Kombucha sells for $3 – $4 (or more) commercially, but you can brew your own kombucha for just $1 -$2 per gallon. It’s great for your digestion, and has helped more than one person kick the soda habit. It is carbonated, can be lightly sweetened if desired and lends itself to a variety of flavors. In this post I’ll explain what kombucha is, how it tastes and how to make it. We’ll also compare regular brewing versus continuous brewing.
What is Kombucha?
Just in case you’ve read this far but have no idea what I’m talking about. 🙂 Kombucha is a probiotic beverage made from sweetened tea. The culture using for brewing the kombucha is commonly referred to as a SCOBY, (Symbiotic Colony of Bacteria and Yeast). The kombucha culture is also known as a mushroom, mother, starter and various other names. The basic brew has been around a long time and been enjoyed by many people. As you can see in the photo below, the SCOBY is a weird, mushroom/pancake looking thing. A new scoby normally forms at the top of the container each time you brew. If you have a healthy culture and brew regularly, you will have baby scobys to share.
What Does Kombucha Taste Like?
Kombucha is always somewhat acidic (that’s one of the ways that you know it’s brewing – the tea changes from sweet to tart). The final flavor varies greatly with the age of the brew, the tea you start with, and whether or not you add additional flavorings. Leave your brew too long and it’ll taste more like vinegar.
I like to use loose leaf organic tea. The flavor is better, you know you’re getting good quality and you’re not paying for extra packaging. I keep one batch of Orange Pekoe (which is a black tea) and one batch of Almond Blossom Oolong tea going all the time now. Black tea kombucha has a stronger flavor and is the traditional choice for brewing kombucha. The oolong is more mellow and fruity without adding any fruit juice for flavoring. I often drink the almond Blossom Oolong “as is”, without additional flavorings, and add my flavors only to the black tea brew. Over the years I’ve come up with flavor blends from Pumpkin Spice to Pina Colada – the only limit is your imagination. Just don’t brew your kombucha with flavored teas that contain oils, like Earl Grey. These can kill your SCOBY over time.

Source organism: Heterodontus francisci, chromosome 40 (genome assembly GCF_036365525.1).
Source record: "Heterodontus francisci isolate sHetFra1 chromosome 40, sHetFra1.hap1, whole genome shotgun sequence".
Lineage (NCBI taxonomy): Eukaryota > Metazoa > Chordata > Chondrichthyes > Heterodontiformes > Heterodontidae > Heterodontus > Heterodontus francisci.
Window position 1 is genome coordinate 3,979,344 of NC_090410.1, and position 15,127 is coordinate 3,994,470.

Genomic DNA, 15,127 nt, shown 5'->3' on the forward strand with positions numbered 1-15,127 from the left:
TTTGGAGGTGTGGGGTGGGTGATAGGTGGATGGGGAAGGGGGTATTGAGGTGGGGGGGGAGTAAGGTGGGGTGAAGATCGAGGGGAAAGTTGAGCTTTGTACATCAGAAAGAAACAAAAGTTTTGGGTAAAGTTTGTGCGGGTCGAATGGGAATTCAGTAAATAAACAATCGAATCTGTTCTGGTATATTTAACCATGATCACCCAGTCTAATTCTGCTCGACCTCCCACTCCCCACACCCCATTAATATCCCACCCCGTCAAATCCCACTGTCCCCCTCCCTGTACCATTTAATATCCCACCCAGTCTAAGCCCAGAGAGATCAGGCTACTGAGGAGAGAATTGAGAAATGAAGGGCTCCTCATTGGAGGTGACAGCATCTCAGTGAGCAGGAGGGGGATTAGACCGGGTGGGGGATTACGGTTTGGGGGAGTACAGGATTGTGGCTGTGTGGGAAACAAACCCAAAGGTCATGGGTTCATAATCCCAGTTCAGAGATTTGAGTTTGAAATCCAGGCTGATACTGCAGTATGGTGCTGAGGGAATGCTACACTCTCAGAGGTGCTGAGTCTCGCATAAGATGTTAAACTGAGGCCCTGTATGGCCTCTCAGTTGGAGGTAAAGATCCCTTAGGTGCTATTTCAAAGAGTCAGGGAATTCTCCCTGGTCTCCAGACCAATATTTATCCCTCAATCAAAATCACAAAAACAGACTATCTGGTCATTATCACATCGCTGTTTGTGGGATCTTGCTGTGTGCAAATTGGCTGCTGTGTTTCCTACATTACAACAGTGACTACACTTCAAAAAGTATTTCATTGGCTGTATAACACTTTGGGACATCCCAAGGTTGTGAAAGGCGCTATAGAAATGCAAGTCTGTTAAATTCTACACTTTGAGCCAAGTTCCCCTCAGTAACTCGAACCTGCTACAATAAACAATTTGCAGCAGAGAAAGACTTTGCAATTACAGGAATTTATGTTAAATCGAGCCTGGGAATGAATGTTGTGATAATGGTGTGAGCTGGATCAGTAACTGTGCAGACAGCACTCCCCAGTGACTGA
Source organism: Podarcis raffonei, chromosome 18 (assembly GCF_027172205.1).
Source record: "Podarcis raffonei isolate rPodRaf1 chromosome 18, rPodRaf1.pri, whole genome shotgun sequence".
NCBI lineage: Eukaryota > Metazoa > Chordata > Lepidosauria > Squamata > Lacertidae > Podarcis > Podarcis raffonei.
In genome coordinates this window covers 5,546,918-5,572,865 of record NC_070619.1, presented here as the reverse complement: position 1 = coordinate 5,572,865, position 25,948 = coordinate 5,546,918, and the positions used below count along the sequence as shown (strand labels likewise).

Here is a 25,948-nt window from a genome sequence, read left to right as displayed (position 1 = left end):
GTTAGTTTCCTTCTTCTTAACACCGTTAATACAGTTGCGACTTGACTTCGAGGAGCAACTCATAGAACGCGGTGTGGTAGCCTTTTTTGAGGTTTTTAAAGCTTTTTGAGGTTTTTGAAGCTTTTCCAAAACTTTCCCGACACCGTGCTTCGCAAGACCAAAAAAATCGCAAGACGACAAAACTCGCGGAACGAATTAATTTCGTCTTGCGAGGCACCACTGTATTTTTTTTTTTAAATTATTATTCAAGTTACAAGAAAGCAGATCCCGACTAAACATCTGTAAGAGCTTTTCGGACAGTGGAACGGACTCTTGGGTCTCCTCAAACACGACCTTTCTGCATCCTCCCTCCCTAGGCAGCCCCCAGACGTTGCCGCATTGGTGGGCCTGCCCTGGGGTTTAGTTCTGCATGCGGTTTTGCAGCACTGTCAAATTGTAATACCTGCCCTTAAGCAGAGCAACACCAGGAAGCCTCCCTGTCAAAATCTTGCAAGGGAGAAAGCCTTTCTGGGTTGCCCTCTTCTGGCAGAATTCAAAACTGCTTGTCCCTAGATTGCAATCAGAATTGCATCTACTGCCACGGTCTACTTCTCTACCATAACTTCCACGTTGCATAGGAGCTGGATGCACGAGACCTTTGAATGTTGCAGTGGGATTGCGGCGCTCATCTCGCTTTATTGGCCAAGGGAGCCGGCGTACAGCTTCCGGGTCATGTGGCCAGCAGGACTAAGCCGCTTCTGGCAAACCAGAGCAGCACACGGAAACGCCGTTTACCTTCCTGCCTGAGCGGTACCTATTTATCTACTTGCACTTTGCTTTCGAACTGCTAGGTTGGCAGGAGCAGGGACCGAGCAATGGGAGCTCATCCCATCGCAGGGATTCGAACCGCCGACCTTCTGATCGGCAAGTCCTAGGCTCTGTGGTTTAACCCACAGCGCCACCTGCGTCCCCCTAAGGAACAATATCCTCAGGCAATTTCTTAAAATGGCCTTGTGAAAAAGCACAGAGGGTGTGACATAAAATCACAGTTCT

Can Kombucha Bottles Explode (Like Wine Bottles)?
While I have never had shattered glass, I have fired the contents of a bottle of kombucha from the kitchen to well across the dining room. I am pretty sure there are still some chunks of raspberries in one of the under cabinet light fixtures. In warm condition, carbonation can build up very quickly. Make sure to burp your bottles to let off excess gas, or keep them chilled to slow down gas production. Otherwise you may end up like the gentleman below, or worse.
What Do I Need to Brew Kombucha?
All you need is a starter culture, some tea, some sugar (the culture eats the sugar), clean water (no chlorine!), a container (preferably glass) and something to cover the opening of the container (I use a flour sack towel and rubber band). In about 7-10 days, you’ll have kombucha.
With regular brewing, you set aside the scoby and some of your current batch to act as a starter for the next batch. If you use continuous brewing, you draw finished brew off the bottom and add fresh tea to the top.
The post How to Make Kombucha includes step by step instructions for brewing kombucha at home.